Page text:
As the century draws to a close, we find many of the be 100s CEOs have prepared themselves well for the coming millennium. For some, this has occurred through acquisition and nurturing critical business alliances. For others, it’s meant delving into heretofore unexplored niches.
The fruits of their labor have had a telling impact on their respective bottom lines. Total sales for the be 100s were $14.02 billion in 1998, a 6.29% increase from the $13.19 billion in sales in 1997. As a result, the bar for joining our exclusive listing has been raised ever so slightly, from the $18 million in revenue needed in 1998 to the $23.5 million required in 1999.
Besides the Industrial/Service and automotive sectors, black-owned businesses in other sectors continue to grow. Despite challenges from mainstream firms, the companies on the be advertising agencies list showed a sizable growth in billings of 11.49% And, fighting to stay competitive in a rapidly changing environment, the be financial 50 list — our collective rankings of the top 15 African American investment banks, the 25 leading black banks and the 10 largest black-owned insurers — increased their assets while pursuing capital, clients and deals. Even the black insurance companies, locked in one of the most mature industries, held on to their turf through joint ventures, state-of-the-art technology and a range of new products — a new way of doing business for this group.
The financial prosperity of the be 100s did not occur in a vacuum. Indeed, if the Dow, which has advanced to and retreated from the 10,000 mark in recent weeks, is any indicator, the be 100s simply rode the wave of economic growth like the vast majority of U.S. firms. An economy marked by robust growth, low interest rates and strong consumer confidence gave a needed boost to many corporate bottom lines across the board.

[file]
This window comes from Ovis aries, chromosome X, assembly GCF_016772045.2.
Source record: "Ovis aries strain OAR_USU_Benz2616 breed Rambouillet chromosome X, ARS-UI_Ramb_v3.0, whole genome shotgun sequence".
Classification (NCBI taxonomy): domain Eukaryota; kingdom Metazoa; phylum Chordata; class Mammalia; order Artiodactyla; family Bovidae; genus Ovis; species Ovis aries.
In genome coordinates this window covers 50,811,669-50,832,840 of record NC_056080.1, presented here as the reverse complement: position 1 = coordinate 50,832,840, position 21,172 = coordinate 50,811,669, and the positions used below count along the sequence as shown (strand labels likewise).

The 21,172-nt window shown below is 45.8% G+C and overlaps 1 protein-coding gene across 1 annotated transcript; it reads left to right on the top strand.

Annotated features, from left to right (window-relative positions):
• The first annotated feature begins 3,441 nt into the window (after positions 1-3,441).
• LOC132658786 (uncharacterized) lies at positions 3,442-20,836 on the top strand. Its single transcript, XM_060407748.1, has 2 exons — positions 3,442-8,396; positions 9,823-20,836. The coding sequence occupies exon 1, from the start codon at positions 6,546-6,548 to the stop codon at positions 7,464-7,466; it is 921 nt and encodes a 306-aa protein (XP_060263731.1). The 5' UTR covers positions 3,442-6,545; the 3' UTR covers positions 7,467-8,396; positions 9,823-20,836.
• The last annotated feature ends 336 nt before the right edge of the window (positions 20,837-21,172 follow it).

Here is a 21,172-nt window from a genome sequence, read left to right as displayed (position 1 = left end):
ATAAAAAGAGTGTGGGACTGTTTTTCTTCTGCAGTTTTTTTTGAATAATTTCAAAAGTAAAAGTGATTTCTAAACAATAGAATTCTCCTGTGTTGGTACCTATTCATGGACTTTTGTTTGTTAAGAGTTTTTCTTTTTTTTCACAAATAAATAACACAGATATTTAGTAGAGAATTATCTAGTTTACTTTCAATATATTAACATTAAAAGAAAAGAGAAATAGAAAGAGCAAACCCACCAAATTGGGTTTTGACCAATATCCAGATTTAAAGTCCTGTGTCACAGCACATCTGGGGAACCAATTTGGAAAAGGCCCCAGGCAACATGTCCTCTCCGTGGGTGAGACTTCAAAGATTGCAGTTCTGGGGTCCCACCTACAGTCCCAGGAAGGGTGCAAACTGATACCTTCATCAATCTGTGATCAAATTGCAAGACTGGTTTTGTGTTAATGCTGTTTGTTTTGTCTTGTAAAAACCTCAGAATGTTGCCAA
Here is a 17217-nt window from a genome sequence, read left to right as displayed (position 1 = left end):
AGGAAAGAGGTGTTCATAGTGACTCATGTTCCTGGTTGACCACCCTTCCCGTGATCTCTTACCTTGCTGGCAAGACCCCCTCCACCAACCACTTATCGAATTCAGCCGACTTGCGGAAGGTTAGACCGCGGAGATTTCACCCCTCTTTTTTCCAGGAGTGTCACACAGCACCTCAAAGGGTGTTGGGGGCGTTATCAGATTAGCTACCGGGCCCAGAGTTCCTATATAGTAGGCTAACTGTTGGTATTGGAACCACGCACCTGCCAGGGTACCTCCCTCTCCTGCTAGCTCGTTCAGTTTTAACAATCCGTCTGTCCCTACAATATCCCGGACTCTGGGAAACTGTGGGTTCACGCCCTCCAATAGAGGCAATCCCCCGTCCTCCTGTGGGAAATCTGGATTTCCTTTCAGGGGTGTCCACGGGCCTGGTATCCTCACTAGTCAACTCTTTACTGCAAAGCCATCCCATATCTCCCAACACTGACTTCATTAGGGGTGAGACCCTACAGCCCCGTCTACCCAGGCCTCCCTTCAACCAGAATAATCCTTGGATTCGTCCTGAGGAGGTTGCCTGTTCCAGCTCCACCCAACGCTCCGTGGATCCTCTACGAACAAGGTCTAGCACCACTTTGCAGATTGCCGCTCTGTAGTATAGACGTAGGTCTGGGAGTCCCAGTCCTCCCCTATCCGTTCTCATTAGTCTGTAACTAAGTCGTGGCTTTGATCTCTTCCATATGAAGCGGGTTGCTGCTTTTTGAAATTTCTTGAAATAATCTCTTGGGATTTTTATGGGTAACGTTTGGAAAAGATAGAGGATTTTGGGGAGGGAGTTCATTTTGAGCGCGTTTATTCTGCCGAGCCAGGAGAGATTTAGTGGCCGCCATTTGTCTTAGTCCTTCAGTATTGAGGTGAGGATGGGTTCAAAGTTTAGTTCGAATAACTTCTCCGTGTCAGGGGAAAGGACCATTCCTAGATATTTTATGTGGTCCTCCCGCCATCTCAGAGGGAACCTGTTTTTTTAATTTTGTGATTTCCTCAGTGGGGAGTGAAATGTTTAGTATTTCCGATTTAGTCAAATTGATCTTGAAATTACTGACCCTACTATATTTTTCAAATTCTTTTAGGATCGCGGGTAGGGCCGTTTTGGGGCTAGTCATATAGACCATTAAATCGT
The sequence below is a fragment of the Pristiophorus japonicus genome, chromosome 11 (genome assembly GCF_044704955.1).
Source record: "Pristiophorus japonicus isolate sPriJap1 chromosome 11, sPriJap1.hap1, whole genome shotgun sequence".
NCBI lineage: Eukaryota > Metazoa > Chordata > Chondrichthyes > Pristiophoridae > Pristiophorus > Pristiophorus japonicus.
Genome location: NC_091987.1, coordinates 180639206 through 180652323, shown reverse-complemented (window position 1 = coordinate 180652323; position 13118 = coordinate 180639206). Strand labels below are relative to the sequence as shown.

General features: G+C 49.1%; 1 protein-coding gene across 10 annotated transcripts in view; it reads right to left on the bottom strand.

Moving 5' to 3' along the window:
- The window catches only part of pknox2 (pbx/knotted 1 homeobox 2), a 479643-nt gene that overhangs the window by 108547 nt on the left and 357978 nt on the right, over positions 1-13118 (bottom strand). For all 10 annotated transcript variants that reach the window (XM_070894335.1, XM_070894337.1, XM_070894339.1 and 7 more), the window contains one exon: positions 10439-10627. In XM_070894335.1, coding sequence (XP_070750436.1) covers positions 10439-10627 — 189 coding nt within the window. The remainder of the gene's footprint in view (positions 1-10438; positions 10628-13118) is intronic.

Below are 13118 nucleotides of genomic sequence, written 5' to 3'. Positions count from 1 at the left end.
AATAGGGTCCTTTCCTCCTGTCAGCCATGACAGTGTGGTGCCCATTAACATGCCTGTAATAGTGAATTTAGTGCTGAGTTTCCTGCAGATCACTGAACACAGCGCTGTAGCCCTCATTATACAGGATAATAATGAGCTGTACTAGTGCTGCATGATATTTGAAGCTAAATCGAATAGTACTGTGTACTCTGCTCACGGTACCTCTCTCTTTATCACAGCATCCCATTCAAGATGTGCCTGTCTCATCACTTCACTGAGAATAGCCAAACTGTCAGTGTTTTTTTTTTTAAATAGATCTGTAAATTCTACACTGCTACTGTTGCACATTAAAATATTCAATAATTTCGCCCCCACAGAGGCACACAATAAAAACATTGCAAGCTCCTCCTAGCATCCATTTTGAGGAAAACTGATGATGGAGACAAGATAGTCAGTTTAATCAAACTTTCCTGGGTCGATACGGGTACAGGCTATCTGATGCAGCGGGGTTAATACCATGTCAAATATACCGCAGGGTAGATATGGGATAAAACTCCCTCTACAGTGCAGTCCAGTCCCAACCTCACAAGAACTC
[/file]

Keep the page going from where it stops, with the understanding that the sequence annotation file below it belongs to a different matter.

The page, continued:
It has been, indeed, a notable year. A record 39 be 100s companies reported revenues of at least $100 million. And for the first time, the claim of owning the nation’s largest black-owned business actually falls to an auto dealer. The Mel Farr Automotive Group continued its dominance in 1998 with $596.6 million in sales, a 4.1% increase from the $573.1 million the concern had in sales the year before. This makes the former professional football player the CEO of the nation’s largest black-owned business.
But where do we go from here? While J. Bruce Llewellyn, John Johnson and Loida Lewis form a powerful triumvirate atop the be Industrial/Service 100 list, in many ways they represent the last of an older generation. As the new millennium approaches, there’s a young, aggressive group of entrepreneurs snapping at their heels, eager for their time in the spotlight. They are the "New Power Generation" — a group of CEOs no longer tied to convention who have sought to grow their enterprises by developing strategic alliances, creating vertically integrated empires, demonstrating deal-making prowess and introducing revolutionary products and services. These concerns will